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This time, Ricky Gervais tries playing 'nice'

In his Netflix series 'Derek,' Britain's professional provocateur ventures into earnest new territory. It's a departure from his usual cringe comedy, and he finds it a bit 'worrying.'

October 15, 2013|By Meredith Blake
  • Ricky Gervais
Ricky Gervais (Carolyn Cole / Los Angeles…)

Ricky Gervais doesn't understand why you're so afraid of him.

"People come up to me and say, 'Oh, I was scared to ask for your autograph in case you put me down,'" Gervais says in a hushed tone during a recent interview in New York. "No, no, I would never do that."

It's not difficult to understand this misperception. Ever since "The Office" catapulted him to global fame a dozen years ago, the writer, director, actor and professional provocateur has come to be synonymous with a brand of humor that, although never truly mean-spirited, is fueled by discomfort.

Enjoying Gervais' work, whether he's ridiculing Hollywood's A-listers to their faces at the Golden Globes or being serenaded by David Bowie as a "chubby little loser" in "Extras," requires a well-developed taste for cringe comedy and a strong appreciation of irony.

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But the Netflix series "Derek," which rolled out last month, finds Gervais, 52, venturing into earnest new territory. Though it employs the now-ubiquitous mockumentary format Gervais pioneered in "The Office," the series otherwise lacks many of his creative hallmarks.

Most notably, instead of starring as a hapless buffoon or a thinly veiled version of himself, Gervais plays Derek Noakes, the simple-minded but big-hearted employee of an underfunded English nursing home. (Many have assumed that Derek, with his pronounced underbite and stooped posture, is on the autism spectrum; Gervais says he is not.)

"It's more important to be kind than clever or good-looking," he proclaims, through tears, in the pilot episode. This is more or less the message of the series, in which the villains are penny-pinching bureaucrats and haughty young people, and the heroes are the old and infirm and those who care for them.

Though it still contains plenty of off-color jokes, "Derek" is disarmingly sweet and sentimental — one might even say sappy. (How else to describe a poignant scene in the season finale set to Coldplay?)

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And that is the point, according to Gervais: "There's a saying, 'Kindness affects not only the person that you're being kind to, but the person who's being kind. It makes you feel better as well.'"

It is not the kind of Sunday School adage many would expect to hear from Gervais, an avowed atheist who uses his Twitter account (5 million followers and counting) to spar with evangelists, and who once said that bad parents should be sterilized.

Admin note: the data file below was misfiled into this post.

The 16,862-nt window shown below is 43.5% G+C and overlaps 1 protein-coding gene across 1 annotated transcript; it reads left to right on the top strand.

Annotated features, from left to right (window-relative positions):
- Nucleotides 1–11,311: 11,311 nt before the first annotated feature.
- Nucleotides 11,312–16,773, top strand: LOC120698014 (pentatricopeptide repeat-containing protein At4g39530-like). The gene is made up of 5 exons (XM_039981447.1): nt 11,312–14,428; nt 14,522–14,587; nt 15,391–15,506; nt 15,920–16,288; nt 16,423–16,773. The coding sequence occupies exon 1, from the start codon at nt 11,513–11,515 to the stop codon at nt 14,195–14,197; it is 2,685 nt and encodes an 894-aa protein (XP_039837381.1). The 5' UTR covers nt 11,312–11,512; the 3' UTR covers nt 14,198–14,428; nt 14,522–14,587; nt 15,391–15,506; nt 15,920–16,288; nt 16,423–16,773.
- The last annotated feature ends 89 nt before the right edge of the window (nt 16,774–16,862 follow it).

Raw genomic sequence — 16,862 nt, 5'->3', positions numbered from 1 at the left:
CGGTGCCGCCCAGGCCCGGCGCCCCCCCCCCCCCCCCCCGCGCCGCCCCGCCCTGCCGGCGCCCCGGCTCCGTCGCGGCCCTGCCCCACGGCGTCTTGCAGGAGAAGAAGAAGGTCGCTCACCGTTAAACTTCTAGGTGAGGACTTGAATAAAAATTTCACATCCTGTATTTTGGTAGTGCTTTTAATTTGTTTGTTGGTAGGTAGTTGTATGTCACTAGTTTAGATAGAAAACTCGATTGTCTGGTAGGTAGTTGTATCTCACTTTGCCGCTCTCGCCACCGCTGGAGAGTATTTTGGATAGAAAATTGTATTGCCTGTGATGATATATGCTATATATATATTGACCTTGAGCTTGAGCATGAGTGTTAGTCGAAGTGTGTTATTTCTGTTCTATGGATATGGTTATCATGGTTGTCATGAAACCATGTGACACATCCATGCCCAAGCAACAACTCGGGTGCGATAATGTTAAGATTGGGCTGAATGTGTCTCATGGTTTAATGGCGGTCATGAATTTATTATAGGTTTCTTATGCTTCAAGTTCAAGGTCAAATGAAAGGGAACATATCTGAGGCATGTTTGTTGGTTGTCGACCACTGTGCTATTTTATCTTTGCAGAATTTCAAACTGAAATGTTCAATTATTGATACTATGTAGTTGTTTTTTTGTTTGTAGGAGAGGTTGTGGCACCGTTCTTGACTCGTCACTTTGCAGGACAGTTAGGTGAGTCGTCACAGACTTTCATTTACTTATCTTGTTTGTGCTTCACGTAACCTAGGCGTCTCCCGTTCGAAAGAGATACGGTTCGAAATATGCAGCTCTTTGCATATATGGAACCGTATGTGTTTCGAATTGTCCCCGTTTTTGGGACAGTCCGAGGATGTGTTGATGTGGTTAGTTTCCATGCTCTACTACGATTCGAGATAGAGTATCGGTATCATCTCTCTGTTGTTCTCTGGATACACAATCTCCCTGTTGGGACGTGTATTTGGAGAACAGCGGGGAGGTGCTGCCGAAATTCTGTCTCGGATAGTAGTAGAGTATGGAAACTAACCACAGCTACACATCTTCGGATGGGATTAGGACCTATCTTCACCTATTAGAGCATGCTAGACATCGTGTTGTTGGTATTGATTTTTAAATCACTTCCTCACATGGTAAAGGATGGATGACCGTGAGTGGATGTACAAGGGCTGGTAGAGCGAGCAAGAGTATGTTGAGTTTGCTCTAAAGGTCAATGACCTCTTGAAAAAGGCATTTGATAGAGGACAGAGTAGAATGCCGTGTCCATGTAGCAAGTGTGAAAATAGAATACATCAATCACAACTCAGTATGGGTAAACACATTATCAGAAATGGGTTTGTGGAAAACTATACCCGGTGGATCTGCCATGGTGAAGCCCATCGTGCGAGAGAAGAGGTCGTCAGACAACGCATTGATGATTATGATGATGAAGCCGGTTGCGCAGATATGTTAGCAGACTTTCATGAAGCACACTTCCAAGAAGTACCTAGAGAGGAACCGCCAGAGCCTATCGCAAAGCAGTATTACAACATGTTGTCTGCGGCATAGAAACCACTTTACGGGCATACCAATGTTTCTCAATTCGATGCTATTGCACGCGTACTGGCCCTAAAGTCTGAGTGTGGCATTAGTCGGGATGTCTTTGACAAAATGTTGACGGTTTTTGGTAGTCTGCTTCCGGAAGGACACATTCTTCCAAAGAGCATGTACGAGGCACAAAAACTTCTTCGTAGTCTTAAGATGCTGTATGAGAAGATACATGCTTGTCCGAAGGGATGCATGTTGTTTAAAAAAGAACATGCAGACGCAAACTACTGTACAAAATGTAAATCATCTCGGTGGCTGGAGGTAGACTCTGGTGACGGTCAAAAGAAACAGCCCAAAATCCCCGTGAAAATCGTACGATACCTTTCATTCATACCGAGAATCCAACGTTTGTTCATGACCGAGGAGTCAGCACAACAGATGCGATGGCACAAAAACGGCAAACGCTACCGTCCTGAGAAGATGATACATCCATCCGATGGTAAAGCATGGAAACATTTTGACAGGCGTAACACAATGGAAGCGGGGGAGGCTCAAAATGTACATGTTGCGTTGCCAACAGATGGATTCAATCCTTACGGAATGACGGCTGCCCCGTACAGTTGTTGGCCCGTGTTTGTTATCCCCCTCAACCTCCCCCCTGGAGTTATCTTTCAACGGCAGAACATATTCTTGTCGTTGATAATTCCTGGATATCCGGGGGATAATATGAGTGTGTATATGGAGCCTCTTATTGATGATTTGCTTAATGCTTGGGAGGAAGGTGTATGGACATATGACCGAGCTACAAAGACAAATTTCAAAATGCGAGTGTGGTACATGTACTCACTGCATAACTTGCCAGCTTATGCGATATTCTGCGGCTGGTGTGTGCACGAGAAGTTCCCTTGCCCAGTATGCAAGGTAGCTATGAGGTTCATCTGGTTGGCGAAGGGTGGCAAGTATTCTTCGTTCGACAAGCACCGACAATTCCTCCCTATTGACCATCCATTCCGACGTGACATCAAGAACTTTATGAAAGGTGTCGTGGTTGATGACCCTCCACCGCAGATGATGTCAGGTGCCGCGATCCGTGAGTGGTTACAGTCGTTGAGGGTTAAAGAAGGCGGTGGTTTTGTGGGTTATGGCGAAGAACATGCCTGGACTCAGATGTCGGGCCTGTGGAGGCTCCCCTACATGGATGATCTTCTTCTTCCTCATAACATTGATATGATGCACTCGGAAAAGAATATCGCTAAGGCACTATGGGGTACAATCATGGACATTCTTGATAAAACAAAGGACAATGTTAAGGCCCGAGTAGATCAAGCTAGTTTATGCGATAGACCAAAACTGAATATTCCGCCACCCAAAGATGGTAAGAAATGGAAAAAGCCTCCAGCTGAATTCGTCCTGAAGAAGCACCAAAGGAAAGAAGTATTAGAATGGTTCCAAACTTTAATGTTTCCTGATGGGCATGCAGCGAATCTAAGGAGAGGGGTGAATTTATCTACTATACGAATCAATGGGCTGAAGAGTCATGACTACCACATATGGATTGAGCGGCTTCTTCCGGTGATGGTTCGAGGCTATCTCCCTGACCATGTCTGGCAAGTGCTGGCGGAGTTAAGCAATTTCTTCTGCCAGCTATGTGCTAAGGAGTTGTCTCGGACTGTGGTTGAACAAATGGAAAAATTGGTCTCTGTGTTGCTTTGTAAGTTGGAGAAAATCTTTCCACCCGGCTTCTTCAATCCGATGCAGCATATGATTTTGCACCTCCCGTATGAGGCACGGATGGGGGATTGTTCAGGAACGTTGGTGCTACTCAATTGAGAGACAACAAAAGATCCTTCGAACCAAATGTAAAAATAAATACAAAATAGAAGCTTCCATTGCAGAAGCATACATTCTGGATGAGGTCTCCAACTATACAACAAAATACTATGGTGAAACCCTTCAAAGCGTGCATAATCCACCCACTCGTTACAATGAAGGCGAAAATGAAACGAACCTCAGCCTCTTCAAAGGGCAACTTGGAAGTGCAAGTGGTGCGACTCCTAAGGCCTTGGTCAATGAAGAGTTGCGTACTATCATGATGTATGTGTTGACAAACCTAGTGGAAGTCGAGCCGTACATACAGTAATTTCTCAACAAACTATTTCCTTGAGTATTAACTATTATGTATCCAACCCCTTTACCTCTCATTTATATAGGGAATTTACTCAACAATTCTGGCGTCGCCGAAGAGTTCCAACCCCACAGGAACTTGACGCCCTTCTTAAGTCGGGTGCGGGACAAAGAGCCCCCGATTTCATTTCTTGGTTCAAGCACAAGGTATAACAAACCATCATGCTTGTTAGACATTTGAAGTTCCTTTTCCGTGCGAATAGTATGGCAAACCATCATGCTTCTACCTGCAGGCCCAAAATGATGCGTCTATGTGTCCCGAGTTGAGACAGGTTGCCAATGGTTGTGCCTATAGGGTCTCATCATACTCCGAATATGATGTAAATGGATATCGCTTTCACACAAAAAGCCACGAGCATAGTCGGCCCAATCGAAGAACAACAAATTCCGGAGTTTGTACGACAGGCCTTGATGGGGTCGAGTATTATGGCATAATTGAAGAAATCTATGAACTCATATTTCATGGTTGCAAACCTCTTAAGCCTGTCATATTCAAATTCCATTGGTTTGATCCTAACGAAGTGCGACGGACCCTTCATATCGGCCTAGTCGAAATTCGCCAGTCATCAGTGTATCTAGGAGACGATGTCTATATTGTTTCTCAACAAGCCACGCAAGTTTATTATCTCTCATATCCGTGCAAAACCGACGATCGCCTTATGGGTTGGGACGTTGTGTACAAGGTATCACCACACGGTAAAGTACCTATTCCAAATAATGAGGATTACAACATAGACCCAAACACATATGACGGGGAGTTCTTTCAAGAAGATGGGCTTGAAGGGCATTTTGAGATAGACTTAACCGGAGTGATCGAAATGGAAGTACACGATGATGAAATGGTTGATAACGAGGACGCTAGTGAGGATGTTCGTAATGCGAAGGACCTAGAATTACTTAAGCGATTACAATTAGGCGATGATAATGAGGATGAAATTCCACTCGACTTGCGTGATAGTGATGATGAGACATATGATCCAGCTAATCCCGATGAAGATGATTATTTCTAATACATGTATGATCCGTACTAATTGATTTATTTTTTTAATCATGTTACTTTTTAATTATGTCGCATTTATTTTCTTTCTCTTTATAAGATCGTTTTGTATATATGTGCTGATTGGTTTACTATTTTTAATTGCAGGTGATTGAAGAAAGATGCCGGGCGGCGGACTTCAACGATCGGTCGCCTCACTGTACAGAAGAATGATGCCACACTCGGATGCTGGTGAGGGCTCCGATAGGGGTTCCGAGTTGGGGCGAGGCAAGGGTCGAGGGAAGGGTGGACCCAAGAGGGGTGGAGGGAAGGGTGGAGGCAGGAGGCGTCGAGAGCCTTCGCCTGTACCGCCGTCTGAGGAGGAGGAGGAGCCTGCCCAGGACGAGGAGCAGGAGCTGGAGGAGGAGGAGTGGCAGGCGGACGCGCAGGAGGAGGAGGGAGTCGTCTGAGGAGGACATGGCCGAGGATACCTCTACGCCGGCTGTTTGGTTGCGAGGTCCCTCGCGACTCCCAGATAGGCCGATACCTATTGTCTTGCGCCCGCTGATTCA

Which may be why the British media were quick to assume he was making fun of the disabled when the "Derek" pilot premiered on British TV last year. Surely, it didn't help that on Twitter he'd repeatedly used a derogatory British slang word for people with Down syndrome, or that his last series, HBO's "Life's Too Short," was one long joke about little people.

Writing for the Guardian, Tanya Gold branded him a "self-serving hypocrite" who trafficked in "lazy cruelty." Critics stateside, meanwhile, have been less confused by Gervais' intent than by the show's uneven tone. ("By turns, hilarious and histrionic, illuminating and infuriating," said The Times' Mary McNamara.)

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Although it's tempting to say that with "Derek," one of Hollywood's most celebrated mischief-makers has gone soft, Gervais insists his outlook hasn't changed. Instead, he says, people simply forget that he's putting on a persona. "I'd be horrified to think that people believed some of the things I said in jokes. I play a misinformed bigot often."

Still, that doesn't mean Gervais is at ease playing nice. If anything, he says, creating a heartfelt show is "more worrying" than relying on the same shtick. "When you're just being funny and mucking around ..., that's a get-out clause. When you do something that you want people to take seriously, you've got to be careful."

"Derek" may be a departure in terms of its tone, but it's set firmly within the same commonplace, slightly rundown milieu as "The Office." The goal, he says, is "making the ordinary extraordinary." And it's a world he knows slightly better than most comedians of his stature, given his own delayed path to stardom.

After a fleeting brush with fame in his early 20s as a member of the new wave group Seona Dancing — the band was big in the Philippines — Gervais quietly settled into a career in radio.

He co-created "The Office" with his then-assistant, Stephen Merchant (now starring in HBO's "Hello Ladies"), and he was 40 by the time it became an international hit. Though Gervais clearly enjoys hamming it up with big-name stars such as Liam Neeson and Johnny Depp, it's telling that his most frequent collaborators are Merchant and Karl Pilkington, who makes his acting debut in "Derek" and started out as a producer on his radio show.

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"I look at my them like found objects of art," he says.

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